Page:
Paul Fehlman

Good morning Charlie.

Charlie Brady – BMO Capital Markets

With respect to the order you guys booked this morning for that large pump order, was that an order that you had originally anticipated would fall into Q4 and got pushed out?

Tom Ferguson

This is Tom Ferguson. Yes, that was definitely one we were tracking for the fourth quarter that moved a little bit, but it is very highly technical equipment that was being specified. So this is one that you know, pretty easily moves month to month and can push over a quarter and that's exactly what happened in this case.

Charlie Brady – BMO Capital Markets

I mean that would account for almost half of kind of a delta from while you are coming out of Q3, what your expectation would have been. I'm just wondering for the other $30 million, $40 million, whatever it was, how much of that push out is likely do you think at this point to hit in 2010?

Mark Blinn

Well, you know, Charlie having gone through what we did around the fourth quarter and that delta pushed, you can understand why we're not going to comment certainly quarter-to-quarter at this point, for what Tom talked about the more technical opinion [ph] has become, these things can certainly push out. I think our general comment was we did see a number of projects push out of 2009 to 2010 and we will just leave it at that.

Charlie Brady – BMO Capital Markets

Okay. As we look at the mix of aftermarket and original equipment bookings in the pump segment, it looks as though there's about a four, maybe five-quarter lag between when the bookings switched to when that gets reflected in the sales. And you had – this quarter now is the fifth quarter where you've got well into the 40% on aftermarket bookings, which would imply that starting in 2010, we ought to see a meaningful shift towards that aftermarket in terms of sales on the pump side. I'm just wondering, does that – given what you're seeing out there from your incoming orders and your customers, does that make sense, does that still hold true?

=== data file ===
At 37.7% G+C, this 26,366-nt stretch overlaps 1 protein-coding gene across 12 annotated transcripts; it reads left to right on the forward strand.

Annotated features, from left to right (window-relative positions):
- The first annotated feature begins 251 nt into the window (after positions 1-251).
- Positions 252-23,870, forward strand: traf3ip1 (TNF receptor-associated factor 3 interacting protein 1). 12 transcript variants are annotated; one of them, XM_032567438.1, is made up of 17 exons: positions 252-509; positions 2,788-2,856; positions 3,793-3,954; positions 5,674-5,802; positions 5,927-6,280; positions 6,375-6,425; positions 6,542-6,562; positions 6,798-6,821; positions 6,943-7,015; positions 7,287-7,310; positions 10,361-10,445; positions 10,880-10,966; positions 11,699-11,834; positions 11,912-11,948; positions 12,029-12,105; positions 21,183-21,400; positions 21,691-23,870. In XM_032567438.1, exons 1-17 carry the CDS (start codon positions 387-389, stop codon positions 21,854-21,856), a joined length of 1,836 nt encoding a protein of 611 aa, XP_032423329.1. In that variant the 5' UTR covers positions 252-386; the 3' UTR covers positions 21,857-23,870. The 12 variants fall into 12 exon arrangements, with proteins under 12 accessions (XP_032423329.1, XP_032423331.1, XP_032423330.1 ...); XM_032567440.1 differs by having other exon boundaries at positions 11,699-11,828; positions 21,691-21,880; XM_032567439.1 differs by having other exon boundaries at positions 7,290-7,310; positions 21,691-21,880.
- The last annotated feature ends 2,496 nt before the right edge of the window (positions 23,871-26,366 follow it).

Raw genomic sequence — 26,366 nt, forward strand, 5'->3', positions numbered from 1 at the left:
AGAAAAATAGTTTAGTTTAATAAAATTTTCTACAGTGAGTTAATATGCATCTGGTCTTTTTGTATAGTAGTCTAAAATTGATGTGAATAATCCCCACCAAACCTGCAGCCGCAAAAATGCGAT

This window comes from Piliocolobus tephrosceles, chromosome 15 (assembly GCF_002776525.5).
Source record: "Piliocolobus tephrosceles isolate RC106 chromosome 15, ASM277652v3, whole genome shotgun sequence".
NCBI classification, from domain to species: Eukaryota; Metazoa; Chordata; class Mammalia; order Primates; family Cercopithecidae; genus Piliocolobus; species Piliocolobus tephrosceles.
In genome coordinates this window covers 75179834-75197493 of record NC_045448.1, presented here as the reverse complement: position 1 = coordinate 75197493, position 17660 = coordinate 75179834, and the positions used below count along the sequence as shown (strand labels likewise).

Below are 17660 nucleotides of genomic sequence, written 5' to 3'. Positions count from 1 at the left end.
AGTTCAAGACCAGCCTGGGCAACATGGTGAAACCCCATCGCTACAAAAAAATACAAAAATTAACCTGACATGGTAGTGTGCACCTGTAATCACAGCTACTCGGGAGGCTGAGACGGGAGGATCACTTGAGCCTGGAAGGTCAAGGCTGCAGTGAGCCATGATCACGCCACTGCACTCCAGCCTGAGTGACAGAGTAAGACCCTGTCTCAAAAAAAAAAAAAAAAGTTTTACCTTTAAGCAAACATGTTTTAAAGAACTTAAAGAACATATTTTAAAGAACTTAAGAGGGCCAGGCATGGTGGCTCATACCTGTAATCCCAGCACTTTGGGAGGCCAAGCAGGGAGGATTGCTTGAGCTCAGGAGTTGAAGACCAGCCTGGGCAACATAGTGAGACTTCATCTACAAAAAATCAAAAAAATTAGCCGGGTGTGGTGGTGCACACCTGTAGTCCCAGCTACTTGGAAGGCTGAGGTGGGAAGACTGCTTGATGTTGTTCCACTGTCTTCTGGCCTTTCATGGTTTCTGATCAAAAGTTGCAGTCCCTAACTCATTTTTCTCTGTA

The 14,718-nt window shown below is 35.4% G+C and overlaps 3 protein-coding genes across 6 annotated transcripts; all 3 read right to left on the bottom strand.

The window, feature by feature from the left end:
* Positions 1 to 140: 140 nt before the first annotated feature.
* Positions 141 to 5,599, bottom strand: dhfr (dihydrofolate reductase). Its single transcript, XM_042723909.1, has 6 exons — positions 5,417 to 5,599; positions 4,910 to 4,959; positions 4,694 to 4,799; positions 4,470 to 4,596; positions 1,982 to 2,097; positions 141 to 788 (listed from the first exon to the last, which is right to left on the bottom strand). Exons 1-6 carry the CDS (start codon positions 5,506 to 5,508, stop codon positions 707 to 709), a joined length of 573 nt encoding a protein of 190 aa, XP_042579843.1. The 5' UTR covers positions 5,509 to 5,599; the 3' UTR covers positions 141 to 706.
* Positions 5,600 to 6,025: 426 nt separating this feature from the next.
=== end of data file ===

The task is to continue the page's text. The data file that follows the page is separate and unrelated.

Mark Blinn

That's – this is a thing we talked about a couple of years, and as you look I think on one of Paul’s slides, you can see the bookings and the sales kind of how they rolled out over the last couple of years, and we talked about this a couple of years ago, a lot of those bookings for a longer lead time. So you're seeing the smoothing effect of really global capacity and I'm talking not only manufacturing capacity for flow control companies, but the supply base as well. So what you saw a couple of years ago when you had you know, the auto growth that you saw as they were quoting longer lead times.

So at the end of the day the questions we're talking about three or four years ago is do you have enough capacity in your suppliers. That's in fact how they played out is that'll tend to smooth things over time. So that's an affect what you're seeing. Underlying that is what we see is stable aftermarket business. The one other thing to remind you of when you look at year-over-year, the comments really about year-over-year after market is you basically had a pause in the first two months of the year last year.

You don't really necessarily you know, catch that up during the course of the year. So when we looked at our aftermarket last year it was stable, it's grown steady over the last couple of years especially on a currency neutral basis, and what you see around that is there is no run rate to original equipment business which is good business and then on top of that, you have these large projects, which tend to be very lumpy. So that's a good way to think of our business. Those large projects, the duration of those will depend mostly on what's going on in the worldwide supply environment which we certainly talked about a couple of years ago.

Charlie Brady – BMO Capital Markets

Can you comment, in the backlog, how much of that currently is aftermarket?

Mark Blinn

We don't break it out specifically. To say, it's not an insignificant amount. I don't want you to think of all of it is projects, but that is predominantly project work.

Charlie Brady – BMO Capital Markets

Okay. And then just switching gears, on this new reporting structure, and the integration of the pumps and the seals, try and help me understand maybe a little more granularity on internally how that's going to work. This has been tried in the past, these two divisions. It has met internally, I think, with maybe a bit of resistance. It sounds as though now the culture is clearly different from what it was several years back. Maybe you can just talk about how that gets integrated from both sides of those divisions?